(Reuters/Andrew Kelly)

Donald Trump strokes Kanye West's ego for a third day

The president tweeted that Kanye West has "performed a great service to the Black Community"


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Matthew Rozsa
April 27, 2018 3:04PM (UTC)

President Donald Trump is letting his love shine for a pop star who has unexpectedly emerged as one of his most vocal celebrity supporters, praising Kanye West for the third day in a row.

Just to put that Friday morning tweet in perspective, it came more than fifteen minutes before Trump posted his welcome tweet to an actual head of state, German Chancellor Angela Merkel, who is set to visit the White House Friday afternoon.

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Also bear in mind that Trump has yet to tweet anything about James Shaw Jr., the man who stopped the Waffle House gunman during a mass shooting earlier this week.

The story of the Trump-Kanye bromance stretches all the way back to the closing months of 2016, when Trump had just won an upset victory over Hillary Clinton and the rapper seemed incredibly impressed with it. In November 2016 Kanye West made waves when he told an audience at one of his concerts in San Jose that if he had decided to vote (which he did not), he would have cast his ballot for Trump, according to CBS News. One month later the rapper visited the then president-elect at Trump Tower, bragging about how they had talked about "life" and staying so that pictures could be taken of the two of them together.

After that incident, however, Kanye's newfound Trump love went silent for a while. It is rumored that this was because his wife, Kim Kardashian West, is very critical of Trump's policies. It could have also been because West himself has tried to align himself with progressive political causes in the past and consequently realized that sympathizing with a far right-wing president could undermine that aspect of his brand.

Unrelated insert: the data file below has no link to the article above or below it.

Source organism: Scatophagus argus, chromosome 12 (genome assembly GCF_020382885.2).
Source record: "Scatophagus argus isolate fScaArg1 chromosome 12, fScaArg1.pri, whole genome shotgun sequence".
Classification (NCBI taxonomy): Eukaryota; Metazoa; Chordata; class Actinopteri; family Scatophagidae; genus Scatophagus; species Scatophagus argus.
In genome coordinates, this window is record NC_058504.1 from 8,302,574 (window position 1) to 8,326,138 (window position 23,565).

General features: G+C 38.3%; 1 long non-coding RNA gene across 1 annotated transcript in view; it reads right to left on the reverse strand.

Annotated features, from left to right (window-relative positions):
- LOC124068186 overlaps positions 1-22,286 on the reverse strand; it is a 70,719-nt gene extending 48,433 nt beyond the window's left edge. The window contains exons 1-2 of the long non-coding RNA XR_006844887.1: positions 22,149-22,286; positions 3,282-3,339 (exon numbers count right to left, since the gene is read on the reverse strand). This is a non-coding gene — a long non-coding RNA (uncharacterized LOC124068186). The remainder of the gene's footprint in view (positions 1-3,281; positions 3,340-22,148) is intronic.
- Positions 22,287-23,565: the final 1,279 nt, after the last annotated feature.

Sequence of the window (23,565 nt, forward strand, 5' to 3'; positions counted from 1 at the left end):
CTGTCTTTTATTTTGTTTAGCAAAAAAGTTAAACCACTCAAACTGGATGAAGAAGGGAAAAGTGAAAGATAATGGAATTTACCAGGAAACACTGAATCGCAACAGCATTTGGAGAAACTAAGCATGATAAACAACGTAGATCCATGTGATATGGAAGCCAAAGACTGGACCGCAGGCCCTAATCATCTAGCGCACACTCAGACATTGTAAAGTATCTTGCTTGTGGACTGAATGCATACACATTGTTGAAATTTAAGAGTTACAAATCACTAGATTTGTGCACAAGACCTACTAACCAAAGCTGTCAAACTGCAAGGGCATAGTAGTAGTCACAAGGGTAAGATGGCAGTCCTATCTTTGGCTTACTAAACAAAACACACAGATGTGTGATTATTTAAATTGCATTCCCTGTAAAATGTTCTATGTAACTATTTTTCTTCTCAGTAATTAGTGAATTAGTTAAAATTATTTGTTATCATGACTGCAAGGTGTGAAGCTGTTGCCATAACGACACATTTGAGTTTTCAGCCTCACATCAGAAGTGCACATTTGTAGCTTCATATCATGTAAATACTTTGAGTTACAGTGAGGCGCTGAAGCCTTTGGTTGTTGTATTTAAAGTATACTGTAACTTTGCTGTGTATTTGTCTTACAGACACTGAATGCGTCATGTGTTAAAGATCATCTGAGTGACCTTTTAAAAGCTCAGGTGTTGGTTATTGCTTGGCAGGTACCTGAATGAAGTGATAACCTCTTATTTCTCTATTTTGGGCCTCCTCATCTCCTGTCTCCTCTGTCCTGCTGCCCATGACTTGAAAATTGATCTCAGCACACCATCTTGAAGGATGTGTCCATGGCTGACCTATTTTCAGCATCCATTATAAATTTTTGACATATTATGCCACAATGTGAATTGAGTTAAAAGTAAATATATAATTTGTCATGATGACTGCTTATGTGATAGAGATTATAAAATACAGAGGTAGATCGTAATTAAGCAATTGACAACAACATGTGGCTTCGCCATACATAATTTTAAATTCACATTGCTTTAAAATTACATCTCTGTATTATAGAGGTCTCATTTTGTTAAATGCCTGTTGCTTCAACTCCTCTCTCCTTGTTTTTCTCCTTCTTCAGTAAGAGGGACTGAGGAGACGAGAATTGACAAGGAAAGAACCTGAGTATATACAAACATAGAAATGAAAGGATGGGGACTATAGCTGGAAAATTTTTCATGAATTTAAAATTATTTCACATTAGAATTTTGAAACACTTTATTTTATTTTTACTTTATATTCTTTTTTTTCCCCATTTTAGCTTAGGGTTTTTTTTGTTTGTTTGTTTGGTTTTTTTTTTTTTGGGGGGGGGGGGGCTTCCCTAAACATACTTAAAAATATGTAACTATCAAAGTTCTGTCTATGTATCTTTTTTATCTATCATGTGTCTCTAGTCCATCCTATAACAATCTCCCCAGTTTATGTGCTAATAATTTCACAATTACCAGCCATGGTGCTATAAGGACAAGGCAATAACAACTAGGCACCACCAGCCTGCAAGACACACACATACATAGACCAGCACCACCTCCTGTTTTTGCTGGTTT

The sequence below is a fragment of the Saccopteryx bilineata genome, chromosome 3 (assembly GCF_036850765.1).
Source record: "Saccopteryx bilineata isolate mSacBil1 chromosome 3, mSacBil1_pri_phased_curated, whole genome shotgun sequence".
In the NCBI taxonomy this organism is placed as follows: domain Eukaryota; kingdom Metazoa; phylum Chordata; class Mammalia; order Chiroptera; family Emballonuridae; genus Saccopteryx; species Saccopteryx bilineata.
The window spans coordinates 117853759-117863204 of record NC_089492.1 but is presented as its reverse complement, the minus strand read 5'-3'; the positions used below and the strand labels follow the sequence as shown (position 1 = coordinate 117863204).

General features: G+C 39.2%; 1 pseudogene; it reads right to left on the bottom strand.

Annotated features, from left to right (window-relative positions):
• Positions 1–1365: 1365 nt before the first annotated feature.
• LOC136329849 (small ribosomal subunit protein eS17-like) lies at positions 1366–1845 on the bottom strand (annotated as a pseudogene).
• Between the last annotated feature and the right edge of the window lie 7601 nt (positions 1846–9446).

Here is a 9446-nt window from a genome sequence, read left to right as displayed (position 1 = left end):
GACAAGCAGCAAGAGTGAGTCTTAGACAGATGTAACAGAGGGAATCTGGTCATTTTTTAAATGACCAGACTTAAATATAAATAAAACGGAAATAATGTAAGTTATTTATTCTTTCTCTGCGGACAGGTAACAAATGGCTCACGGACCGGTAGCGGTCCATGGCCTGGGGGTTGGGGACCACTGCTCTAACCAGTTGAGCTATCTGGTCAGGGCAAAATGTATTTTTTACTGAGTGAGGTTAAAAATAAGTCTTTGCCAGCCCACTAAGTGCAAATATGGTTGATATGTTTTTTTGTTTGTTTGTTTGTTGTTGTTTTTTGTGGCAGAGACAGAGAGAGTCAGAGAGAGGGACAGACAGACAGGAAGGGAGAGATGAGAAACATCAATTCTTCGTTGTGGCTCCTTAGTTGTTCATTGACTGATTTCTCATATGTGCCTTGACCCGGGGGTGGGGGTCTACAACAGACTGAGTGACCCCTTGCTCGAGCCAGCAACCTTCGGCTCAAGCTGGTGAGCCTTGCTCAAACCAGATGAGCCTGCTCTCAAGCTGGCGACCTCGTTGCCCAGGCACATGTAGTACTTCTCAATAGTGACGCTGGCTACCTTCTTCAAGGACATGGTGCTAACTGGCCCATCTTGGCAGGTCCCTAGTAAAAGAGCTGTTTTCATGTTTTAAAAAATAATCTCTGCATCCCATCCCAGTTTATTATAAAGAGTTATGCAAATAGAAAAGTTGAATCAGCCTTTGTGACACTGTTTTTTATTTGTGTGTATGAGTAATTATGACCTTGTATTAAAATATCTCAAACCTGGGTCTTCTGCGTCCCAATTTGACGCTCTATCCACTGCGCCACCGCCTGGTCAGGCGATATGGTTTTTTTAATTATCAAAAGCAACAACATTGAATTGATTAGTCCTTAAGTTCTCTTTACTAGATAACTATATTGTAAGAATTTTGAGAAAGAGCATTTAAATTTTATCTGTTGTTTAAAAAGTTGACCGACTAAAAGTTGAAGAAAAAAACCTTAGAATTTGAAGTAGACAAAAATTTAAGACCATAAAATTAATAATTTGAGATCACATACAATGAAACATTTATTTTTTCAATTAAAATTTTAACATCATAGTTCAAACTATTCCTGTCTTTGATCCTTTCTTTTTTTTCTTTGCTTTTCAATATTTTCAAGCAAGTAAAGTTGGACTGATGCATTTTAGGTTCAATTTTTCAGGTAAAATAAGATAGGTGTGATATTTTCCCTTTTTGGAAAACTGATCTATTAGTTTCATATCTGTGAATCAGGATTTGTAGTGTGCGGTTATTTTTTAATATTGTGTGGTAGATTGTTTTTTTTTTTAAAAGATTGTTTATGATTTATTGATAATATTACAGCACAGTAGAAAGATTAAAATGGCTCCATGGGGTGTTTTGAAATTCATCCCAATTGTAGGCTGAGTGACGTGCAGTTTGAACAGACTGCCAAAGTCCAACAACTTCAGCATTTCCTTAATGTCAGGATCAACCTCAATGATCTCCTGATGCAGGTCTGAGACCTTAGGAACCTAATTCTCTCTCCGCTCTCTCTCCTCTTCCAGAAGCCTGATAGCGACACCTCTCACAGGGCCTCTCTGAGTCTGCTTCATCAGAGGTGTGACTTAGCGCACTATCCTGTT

Whatever his reasons for staying mum on Trump for so long, however, he clearly changed his mind earlier this month when he decided to praise another far right-wing personality, this time Candace Owens, an African-American media personality who has earned the adoration of the far right for her eagerness to demean Black Lives Matter. He also developed a blooming mutual admiration for "Dilbert" cartoonist Scott Adams, who has also identified himself with the far right and with President Donald Trump in recent years.

And, inevitably, this turned into West professing his love for Trump.

Trump returned the Twitter love on Wednesday:

Then on Thursday when the hosts of "Fox & Friends" saw that the president was having a public meltdown about the ongoing investigation into alleged collusion between his campaign and the Russian government, they decided to distract both him and the American people by bringing up West's relationship with the president.

While West's new political stances have earned him the praise of many on the far right, from Alex Jones to Bill O'Reilly, they have also stirred up controversy among West's own fans, many of whom consider Trump's outspoken racism and misogyny to be utterly unacceptable. It has also allowed Kanye West to, once again, adopt the role of martyr, claiming that a is "mob" trying to silence him.

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Considering that Kanye West isn't the first celebrity to attract controversy with his outspoken support for Trump — Roseanne Barr has also aroused ire for her vocal pro-Trump stances, even though like West she had a reputation for being a liberal before the Trump era — it's probably important to place this controversy in the proper context.

There is nothing shocking or even noteworthy about a celebrity deciding to support a far-right president. For that matter, the only two presidents whose careers started out because they were celebrities — Trump and Ronald Reagan before him — were both very conservative Republicans who pushed America to the right. While Kanye West's political opinions are of obvious relevance to his fans, they are meaningless in terms of the actual political issues of our time. As a result, when West is brought up in this way by Trump or his supporters, the goal isn't to build bridges but to distract the public from tough questions about who Trump is and what he is doing.


Matthew Rozsa

Matthew Rozsa is a breaking news writer for Salon. He holds an MA in History from Rutgers University-Newark and is ABD in his PhD program in History at Lehigh University. His work has appeared in Mic, Quartz and MSNBC.

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